21 Bridges

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I missed the press screening of 21 Bridges and once it came out with negative reviews, I figured it wasn’t worth seeing. Yet as I sat down to watch one of the films sent to me from a studio, it wasn’t working properly. I had the mindset of seeing something, so I asked the wife if she wanted to head to the theatre to see this. I figured even if it did suck, it had J.K. Simmons and Chadwick Boseman. They’d at least make it not feel like I wasted my time.

I wasn’t prepared for a crooked cop drama that was so predictable and bland.

Not to be confused with 21 Grams or 21 Jump Street, this movie refers to the number of bridges that go out of Manhattan Island. And when seven cops are shot dead during a botched cocaine heist, this is what the feds order. But they only have until 5 a.m. to catch the guys. Who better to bring in then a cop (Boseman), who at the start of the movie is being grilled by Internal Affairs for having shot and killed eight people in nine years. So when he saunters on the scene, channelling his inner Denzel, other cops are quick to tell him, “You’re the cop that kills people. Good. Find these guys and kill them.”

Strangely, after the premise is set up — that every conceivable way to get out of Manhattan is blocked (tunnels, subways, water, etc.), that’s not even really a thing that factors in the action. The command center gets a ping from where a cell phone is used, cops find a burning car, and red light camera footage is used to track the suspects. 

One of many idiotic things the movie does is trying to establish sympathy for one of the gunmen (Stephan James of Selma and If Beale Street Could Talk). He pleads with his partner (Taylor Kitsch who, after John Carter and Battleship, should be running around in a panic) to not kill a cop that is down, since it’s not necessary. And we’ve seen from the trailers of this, that there’s a showdown with him and Chadwick in the subway at the end where the man claims, “The cops all shoot first and ask questions later. You’re the only one that hasn’t shot at me yet.”


So yeah, the bad guy ends up with some thumb drives that show the NYPD has some dirty cops working for drug dealers. And if you’re over the age of 12, it’s not hard to figure out which officers those are.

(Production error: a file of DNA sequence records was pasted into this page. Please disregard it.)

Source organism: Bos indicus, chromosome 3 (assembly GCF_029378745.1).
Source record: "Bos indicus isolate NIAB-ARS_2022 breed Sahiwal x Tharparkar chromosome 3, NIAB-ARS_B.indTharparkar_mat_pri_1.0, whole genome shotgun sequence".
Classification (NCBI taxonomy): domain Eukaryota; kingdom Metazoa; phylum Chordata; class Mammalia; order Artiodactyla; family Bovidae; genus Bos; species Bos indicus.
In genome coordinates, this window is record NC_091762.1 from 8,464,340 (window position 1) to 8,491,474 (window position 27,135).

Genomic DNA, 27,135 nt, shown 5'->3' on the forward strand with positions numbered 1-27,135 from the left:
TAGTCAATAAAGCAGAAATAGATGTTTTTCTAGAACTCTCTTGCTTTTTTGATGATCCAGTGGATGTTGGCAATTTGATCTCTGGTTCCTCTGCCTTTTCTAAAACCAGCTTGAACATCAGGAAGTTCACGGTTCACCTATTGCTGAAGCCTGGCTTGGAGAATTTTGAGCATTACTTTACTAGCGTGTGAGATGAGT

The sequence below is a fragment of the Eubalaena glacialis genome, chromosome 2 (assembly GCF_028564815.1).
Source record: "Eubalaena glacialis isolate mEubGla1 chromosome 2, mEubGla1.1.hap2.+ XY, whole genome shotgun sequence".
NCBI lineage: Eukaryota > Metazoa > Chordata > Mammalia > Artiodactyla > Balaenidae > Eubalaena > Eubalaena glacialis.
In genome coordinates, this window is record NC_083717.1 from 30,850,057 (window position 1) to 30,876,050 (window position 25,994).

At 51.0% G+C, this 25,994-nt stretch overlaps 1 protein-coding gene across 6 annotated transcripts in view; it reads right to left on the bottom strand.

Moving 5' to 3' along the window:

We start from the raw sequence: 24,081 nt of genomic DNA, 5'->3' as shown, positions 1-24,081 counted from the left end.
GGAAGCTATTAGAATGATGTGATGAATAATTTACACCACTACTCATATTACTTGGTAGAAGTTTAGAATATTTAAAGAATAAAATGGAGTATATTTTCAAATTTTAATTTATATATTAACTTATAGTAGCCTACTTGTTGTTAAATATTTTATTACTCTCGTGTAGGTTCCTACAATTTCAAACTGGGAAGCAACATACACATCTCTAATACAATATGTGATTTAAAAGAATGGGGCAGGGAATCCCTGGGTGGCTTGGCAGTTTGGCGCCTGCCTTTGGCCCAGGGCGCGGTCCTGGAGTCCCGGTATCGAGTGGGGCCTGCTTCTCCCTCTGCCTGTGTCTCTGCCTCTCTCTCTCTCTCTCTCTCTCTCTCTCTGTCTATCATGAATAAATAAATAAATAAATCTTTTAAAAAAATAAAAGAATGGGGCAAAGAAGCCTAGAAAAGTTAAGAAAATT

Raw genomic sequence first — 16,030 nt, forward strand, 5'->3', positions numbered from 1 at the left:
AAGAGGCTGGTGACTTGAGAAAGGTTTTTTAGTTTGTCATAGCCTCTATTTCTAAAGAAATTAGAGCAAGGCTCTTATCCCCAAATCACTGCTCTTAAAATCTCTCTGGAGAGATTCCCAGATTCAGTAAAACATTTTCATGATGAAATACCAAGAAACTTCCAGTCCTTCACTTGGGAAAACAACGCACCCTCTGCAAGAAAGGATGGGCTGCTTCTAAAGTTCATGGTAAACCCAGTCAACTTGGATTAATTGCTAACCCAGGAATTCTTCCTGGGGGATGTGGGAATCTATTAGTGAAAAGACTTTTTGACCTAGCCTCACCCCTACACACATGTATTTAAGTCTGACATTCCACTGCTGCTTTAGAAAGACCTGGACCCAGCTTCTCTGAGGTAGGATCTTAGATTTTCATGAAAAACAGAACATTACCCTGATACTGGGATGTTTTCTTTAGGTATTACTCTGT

After a great scene that was well written, in which the thieves try to sell the 50 kilos of uncut coke to a drug dealer…we get one of many cringe worthy scenes. This one involves a guy that runs a bank out of his apartment, and wears a silk smoking jacket, and reminds me of the weird character in Before the Devil Knows You’re Dead, who also had safes in his walls, and supplied Philip Seymour Hoffman with his fixes.

Another thing that’s hard to figure out is, if the city has been “shut down” — why are these two guys constantly running from building to building, carrying duffel bags of cash and huge guns, as we see cop cars drive by around the corner? Wouldn’t the best bet be to just hunker down somewhere and wait for it all to blow over?

It was a nice surprise to see Sienna Miller, who deserves an Oscar nomination for American Woman, play a gritty cop. She and J.K. are fun to watch, but the movie is such cliched garbage, you’re just wasting your time. Fortunately, it’s only an hour and a half.

The best thing about the movie was during a quiet scene, since my wife and I were literally the only two in the theatre, she yelled out Bosewick’s line from Black Panther, changing it to, “85th Precinct forever!”

It gets 1 star out of 5, for having some nice shots of New York buildings at night, and the fun of getting to hear J.K. bitch about the mayor shi**ing on them, adding “He eats pizza with a fork!”


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